Taking courses online places new responsibilities on the learner.
You're on your own, learning 24/7, when-how-where you want when joining an online course. To do well, your technology should be reliable and fast. Your hardware should be up-to-date. Your machine should be protected from viruses. You should use secure passwords and know the site and sender when being asked to download a file. These are your responsibilities, as your online instructor won't be able to help you with your own, unique technology problems.
How about your study habits?
Here's an Online Learning Readiness Self-Assessment. How did you do? What could you change to be more prepared for the organizational skills you'll need to do well in online courses?
If you think you're ready for online learning, there are a few success practices that the University of Washington Tacoma recommends, based on research regarding successful online learners. Start here, follow our sensible guidelines, schedule time and attention for your studies, and your online experience should be an exciting adventure in personalized, anytime learning:
- Manage your time. Online learners report a challenge in managing their work without the reminder of class time. You'll need a method for task and schedule management that works for you. You'll also need to be realistic about the time needed to complete an assignment or to study for an exam. Schedule that time ahead, allowing for life's interruptions. You may also be surprised by the engagement of online discussions. Be aware of your time online. Try the Pomodoro Technique if you're looking for an effective way to stay on-task and avoid interruptions.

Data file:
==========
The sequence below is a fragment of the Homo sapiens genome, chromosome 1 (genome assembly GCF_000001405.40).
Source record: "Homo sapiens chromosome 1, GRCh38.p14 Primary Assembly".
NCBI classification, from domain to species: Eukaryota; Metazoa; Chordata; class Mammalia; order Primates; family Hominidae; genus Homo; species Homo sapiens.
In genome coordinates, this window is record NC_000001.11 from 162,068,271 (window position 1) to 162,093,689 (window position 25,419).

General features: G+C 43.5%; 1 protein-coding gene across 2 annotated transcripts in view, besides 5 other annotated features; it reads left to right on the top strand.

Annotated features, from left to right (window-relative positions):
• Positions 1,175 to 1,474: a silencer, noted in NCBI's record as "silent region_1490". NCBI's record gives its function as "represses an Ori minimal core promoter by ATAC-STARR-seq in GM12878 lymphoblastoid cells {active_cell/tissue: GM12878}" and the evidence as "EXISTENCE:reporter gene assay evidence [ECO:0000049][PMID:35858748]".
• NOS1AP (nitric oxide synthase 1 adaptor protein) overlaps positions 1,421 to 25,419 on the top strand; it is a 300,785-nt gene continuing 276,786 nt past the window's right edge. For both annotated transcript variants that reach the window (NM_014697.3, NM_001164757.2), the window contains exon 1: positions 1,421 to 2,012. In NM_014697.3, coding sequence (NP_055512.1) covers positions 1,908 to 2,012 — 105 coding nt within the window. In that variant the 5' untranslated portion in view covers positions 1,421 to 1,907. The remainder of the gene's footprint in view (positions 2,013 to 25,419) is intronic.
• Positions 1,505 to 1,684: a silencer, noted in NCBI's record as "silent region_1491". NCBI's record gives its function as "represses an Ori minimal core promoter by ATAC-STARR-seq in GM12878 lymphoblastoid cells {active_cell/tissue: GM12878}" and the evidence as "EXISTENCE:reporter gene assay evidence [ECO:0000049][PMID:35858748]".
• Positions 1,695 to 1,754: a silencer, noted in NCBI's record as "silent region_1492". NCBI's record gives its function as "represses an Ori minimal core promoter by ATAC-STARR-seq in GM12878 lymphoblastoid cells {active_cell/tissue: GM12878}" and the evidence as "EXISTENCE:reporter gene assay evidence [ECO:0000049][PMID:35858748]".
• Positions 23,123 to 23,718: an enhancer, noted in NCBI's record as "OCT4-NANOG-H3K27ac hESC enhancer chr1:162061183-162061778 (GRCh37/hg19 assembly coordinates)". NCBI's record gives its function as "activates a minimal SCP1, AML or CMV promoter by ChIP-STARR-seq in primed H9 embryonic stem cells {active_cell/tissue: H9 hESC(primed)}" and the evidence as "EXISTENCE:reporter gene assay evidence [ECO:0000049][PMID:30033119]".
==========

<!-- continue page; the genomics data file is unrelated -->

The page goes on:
- Manage your computer. You'll need a fast, reliable machine and connection to the internet.
- You should have at least TWO browsers, as no browser/hardware combination can effectively handle all file types. We recommend CHROME and FIREFOX for all machines; Internet Explorer for Windows; and Safari for Apple.
- Windows hardware: be sure your computer is at minimum a Pentium 4 running recent operating systems (Windows 7 or 8).
- Apple hardware: be sure your computer is at minimum a PowerPC running recent versions of OS X (10.5 or higher).
- Minimum 2 GB of memory (RAM)
- The latest version of Java available from: http://www.java.com/en
- The latest version of QuickTime available from: http://www.apple.com/quicktime
- A headset with microphone for desktop machines or strong built-in microphone on your laptop
- Manage your software. You may need software specific to course and assignment, but to start, be sure you have:
- Manage your identity. Be careful out there!
- Ensure you have up-to-date virus protection. An ounce of prevention is worth a world of hurt.
- Never click on links supposedly from UW asking you to login. When in doubt, always go to the UW site on your own. Don't click that link!
- Use safe, secure password management. The name of your dog, spouse or child is NOT good identity control.
With these simple steps, you're better prepared for the adventure of being an online learner. If you have questions, check out the IT Online Support Site for general help and the UWT CANVAS support site for help with use of UWT's learning management system - CANVAS.